Copyright 2003, Traffic World, Inc.
Companies may be tempted to shift their distribution networks east when the European Union takes on 10 new members, but one new report says companies should closely analyze their overall supply-chain costs before they make the move.
The report, "Compass Eastwards," hardly comes from an independent party. It was done by consultants Buck International in cooperation with the Holland International Development Council, a Dutch agency that promotes the logistics industry in the Netherlands.
The Netherlands has a lot to lose if the EU''s push eastward shifts the geographic balance of logistics. The country is a major logistics staging area, with provincial towns such as Eindhoven and Tilburg hosting major distribution centers. Dutch labor costs, too, may look terribly high when held up against those of countries such as Slovakia.
Buck International''s Marcel Stuve says companies should look beyond labor costs, however, to consider whether savings may be offset by higher costs of inventory as more safety stock is carried to make up for poor transportation services.
Labor cost is important, says Stuve, but the study says it makes up only 4 percent to 21 percent of the total cost of the supply chain, depending on the configuration used. More decisive in most cases are inventory carrying costs and transit times, the report said, depending on the product''s value density, or dollars generated per kilo.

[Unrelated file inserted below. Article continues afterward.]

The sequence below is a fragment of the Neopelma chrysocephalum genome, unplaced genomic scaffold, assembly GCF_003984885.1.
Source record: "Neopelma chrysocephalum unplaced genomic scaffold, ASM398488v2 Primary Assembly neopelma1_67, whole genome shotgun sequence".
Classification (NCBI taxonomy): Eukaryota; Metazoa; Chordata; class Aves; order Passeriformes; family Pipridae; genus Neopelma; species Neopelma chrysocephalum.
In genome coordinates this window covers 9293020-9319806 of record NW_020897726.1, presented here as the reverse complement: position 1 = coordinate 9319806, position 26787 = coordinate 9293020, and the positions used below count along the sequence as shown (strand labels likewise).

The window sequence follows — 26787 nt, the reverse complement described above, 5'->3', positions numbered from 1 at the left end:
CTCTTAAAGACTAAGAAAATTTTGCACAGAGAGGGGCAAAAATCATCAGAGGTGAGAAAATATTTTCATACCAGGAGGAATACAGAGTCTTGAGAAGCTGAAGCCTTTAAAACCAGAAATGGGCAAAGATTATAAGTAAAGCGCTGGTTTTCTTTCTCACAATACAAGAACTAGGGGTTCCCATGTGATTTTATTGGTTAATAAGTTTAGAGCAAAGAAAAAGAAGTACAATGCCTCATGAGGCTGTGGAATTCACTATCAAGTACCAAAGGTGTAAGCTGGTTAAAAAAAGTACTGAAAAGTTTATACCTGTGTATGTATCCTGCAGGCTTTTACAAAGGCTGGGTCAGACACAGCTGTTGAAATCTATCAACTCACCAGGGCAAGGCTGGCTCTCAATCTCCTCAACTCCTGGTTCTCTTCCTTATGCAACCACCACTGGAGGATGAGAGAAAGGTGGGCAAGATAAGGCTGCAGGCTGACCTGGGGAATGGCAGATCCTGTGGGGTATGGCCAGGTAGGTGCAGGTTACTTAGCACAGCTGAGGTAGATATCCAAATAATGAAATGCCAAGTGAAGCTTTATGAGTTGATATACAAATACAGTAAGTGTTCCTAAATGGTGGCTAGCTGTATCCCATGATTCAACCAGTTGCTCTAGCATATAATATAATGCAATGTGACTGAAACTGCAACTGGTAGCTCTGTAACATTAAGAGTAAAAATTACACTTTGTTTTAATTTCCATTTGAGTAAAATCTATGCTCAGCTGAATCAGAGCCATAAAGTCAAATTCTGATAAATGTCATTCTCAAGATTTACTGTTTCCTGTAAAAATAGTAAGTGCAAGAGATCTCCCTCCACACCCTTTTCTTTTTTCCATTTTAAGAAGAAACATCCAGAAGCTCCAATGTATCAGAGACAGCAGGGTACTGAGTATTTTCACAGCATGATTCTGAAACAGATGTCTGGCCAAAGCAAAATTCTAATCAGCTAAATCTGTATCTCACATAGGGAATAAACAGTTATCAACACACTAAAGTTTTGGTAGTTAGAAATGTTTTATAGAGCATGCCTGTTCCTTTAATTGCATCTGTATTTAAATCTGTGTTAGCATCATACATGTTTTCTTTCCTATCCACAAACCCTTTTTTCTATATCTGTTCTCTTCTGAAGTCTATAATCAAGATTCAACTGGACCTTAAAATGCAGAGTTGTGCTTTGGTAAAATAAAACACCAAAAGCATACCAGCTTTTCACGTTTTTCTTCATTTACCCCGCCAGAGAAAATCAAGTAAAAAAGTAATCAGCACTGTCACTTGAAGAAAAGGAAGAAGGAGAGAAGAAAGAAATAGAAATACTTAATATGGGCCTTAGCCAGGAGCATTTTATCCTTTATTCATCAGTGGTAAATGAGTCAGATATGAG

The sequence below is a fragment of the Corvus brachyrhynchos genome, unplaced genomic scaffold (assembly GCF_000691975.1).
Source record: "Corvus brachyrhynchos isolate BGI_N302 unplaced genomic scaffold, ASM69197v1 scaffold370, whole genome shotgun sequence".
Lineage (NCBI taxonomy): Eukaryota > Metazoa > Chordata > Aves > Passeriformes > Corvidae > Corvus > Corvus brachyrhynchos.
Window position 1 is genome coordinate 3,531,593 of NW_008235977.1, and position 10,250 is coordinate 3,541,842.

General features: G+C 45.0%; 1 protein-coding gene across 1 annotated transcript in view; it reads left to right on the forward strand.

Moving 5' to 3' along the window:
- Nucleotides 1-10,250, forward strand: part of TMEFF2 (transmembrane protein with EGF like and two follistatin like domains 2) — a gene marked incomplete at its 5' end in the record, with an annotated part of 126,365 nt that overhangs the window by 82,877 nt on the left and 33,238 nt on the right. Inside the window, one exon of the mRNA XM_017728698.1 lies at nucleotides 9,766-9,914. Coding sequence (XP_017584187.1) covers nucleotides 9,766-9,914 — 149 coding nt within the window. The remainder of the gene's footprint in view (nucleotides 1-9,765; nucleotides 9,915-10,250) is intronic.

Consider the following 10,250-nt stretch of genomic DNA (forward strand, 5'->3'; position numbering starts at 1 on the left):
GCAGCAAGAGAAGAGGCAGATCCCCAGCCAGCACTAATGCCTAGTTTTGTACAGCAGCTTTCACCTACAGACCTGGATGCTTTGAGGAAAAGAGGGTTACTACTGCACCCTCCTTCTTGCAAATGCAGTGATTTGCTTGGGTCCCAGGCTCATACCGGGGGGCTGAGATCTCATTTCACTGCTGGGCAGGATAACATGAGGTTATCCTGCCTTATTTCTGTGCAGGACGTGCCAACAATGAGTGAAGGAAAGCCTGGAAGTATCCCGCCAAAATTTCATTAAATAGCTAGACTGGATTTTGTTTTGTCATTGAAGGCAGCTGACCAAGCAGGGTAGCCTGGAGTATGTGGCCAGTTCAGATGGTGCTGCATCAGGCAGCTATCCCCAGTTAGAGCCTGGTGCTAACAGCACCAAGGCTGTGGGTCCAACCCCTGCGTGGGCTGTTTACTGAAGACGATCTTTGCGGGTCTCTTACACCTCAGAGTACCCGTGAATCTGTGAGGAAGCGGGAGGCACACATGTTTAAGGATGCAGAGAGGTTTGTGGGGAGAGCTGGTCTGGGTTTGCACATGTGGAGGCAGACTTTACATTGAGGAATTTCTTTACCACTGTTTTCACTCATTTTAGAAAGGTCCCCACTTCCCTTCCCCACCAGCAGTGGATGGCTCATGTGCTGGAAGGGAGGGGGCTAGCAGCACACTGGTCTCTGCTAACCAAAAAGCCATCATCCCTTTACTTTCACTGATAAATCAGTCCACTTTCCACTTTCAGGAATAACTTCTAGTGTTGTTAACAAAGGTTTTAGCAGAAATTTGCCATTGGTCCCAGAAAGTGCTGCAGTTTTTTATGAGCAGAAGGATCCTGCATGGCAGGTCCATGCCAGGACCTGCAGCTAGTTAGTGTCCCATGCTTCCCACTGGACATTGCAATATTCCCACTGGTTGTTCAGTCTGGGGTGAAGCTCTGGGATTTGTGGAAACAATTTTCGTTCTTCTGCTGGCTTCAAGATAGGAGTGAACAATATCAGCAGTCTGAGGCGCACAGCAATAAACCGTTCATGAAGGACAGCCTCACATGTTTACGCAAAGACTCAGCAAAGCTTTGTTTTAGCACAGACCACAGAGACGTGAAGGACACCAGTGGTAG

Next to cost as a deciding factor are supply-chain responsiveness and reliability. Taking these factors into account alters the pros and cons of the logistics configuration.
For instance, the HIDC report says a company that manufactures in China and has a Western European distribution center may save 17 percent over a company that produces and distributes out of Central Europe.
The poorest choice of all, the report concluded, is putting manufacturing, assembly and distribution in Western Europe. "Manufacturing in Europe is almost not sustainable," said Stuve. There are exceptions he said, such as Dell Computers'' assembly site in Ireland. But the unique characteristics of the Dell model make it vital that its operations be close to its markets, he said.